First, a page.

It is high time that we completely change the configuration of economic policy. It has consisted until now in creating massive public deficits and strong monetary growth. We should, on the contrary, drastically reduce public spending and tax burden in order to encourage mass production, prevent any increase in money supply and incite people to save money within the framework of a major tax reform. The first revolution that must take place is an intellectual revolution.

Read the original story in French

Photo - gwydionwilliams

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Iran-Saudi Arabia Rivalry May Be Set To Ease, Or Get Much Worse

The Saudis may be awaiting the outcome of Iran's nuclear talks with the West, to see whether Tehran will moderate its regional policies, or lash out like never before.

Military parade in Tehran, Iran, on Oct. 3


LONDON — The Iranian Foreign Ministry spokesman Saeed Khatibzadeh said earlier this month that Iranian and Saudi negotiators had so far had four rounds of "continuous" talks, though both sides had agreed to keep them private. The talks are to ease fraught relations between Iran's radical Shia regime and the Saudi kingdom, a key Western ally in the Middle East.

Iran's Foreign Minister Hossein Amirabdollahian has said that the talks were going in the right direction, while an Iranian trade official was recently hopeful these might even allow trade opportunities for Iranian businessmen in Saudi Arabia. As the broadcaster France 24 observed separately, it will take more than positive signals to heal a five-year-rift and decades of mutual suspicions.

Agence France-Presse news agency, meanwhile, has cited an unnamed French diplomat as saying that Saudi Arabia wants to end its costly discord with Tehran. The sides may already have agreed to reopen consular offices. For Saudi Arabia, the costs include its war on Iran-backed Houthis rebels fighting an UN-recognized government in next-door Yemen.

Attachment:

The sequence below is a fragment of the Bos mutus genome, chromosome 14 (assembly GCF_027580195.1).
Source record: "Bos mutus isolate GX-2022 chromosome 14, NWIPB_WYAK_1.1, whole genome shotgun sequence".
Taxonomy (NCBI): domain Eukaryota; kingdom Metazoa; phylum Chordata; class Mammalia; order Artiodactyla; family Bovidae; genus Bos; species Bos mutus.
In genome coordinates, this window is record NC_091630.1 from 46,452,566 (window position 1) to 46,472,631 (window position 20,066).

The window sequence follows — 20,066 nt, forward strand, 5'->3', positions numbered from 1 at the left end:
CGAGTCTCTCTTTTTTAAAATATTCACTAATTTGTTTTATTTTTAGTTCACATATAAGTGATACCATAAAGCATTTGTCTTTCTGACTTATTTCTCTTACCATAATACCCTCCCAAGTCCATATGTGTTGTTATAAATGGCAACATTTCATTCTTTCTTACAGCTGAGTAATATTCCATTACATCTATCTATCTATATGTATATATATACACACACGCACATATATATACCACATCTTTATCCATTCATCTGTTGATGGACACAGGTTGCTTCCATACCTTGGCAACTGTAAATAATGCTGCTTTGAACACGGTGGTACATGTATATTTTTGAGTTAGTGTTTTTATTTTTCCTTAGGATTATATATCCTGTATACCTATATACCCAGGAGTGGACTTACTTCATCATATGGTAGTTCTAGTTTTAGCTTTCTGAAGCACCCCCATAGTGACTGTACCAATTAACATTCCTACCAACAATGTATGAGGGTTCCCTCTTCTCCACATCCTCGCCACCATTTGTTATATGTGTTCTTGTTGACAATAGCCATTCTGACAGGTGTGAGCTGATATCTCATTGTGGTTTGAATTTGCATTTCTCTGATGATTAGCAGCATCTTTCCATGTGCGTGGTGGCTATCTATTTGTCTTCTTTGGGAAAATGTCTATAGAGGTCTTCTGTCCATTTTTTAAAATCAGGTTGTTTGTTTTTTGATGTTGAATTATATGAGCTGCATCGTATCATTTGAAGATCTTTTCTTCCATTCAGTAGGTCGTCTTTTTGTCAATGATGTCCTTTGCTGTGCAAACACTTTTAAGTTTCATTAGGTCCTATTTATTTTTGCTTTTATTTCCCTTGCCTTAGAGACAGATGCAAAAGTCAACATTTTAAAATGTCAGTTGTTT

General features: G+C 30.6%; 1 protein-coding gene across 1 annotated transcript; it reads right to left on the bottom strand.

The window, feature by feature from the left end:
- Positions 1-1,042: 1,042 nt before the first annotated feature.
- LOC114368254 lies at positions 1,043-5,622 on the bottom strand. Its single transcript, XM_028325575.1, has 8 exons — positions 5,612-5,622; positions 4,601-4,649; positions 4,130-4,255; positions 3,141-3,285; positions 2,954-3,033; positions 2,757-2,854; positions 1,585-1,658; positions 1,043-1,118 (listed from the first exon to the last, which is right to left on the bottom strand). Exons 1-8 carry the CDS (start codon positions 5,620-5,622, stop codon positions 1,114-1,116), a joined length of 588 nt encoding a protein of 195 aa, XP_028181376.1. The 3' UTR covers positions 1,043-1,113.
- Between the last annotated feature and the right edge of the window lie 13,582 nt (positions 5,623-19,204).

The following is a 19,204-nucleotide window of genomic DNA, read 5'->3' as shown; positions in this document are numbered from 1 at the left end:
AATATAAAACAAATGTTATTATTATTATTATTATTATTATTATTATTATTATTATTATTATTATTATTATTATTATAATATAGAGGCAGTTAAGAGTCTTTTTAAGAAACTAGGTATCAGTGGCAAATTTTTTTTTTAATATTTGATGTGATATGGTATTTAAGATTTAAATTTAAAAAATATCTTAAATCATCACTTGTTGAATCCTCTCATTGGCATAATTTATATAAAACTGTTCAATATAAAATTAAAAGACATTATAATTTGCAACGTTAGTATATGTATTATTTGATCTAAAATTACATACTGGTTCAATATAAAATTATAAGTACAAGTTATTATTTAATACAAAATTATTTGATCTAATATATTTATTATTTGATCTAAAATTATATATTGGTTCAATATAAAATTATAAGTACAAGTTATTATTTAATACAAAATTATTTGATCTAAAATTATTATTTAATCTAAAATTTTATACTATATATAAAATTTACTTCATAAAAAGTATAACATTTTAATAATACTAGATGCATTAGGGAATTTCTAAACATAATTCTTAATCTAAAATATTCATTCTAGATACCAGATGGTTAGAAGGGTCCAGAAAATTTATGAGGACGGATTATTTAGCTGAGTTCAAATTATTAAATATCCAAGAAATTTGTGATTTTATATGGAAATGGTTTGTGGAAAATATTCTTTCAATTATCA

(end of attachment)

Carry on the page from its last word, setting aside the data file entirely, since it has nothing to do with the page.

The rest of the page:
The role of the nuclear pact

Bilateral relations were severed in January 2016, after regime militiamen stormed the Saudi embassy in Tehran. Amirabdollahian was then the deputy foreign minister for Arab affairs. In 2019, he told the website Iranian Diplomacy that Saudi Arabia had taken measures vis-a-vis Iran's nuclear pact with the world powers.

It's unlikely Ali Khamenei will tolerate the Saudi kingdom's rising power in the region.

He said "the Saudis' insane conduct toward [the pact] led them to conclude that they must prevent [its implementation] in a peaceful environment ... I think the Saudis are quite deluded, and their delusion consists in thinking that Trump is an opportunity for them to place themselves on the path of conflict with the Islamic Republic while relying on Trump." He meant the administration led by the U.S. President Donald J.Trump, which was hostile to Iran's regime. This, he said, "is not how we view Saudi Arabia. I think Yemen should have been a big lesson for the Saudis."

The minister was effectively admitting the Houthis were the Islamic Republic's tool for getting back at Saudi Arabia.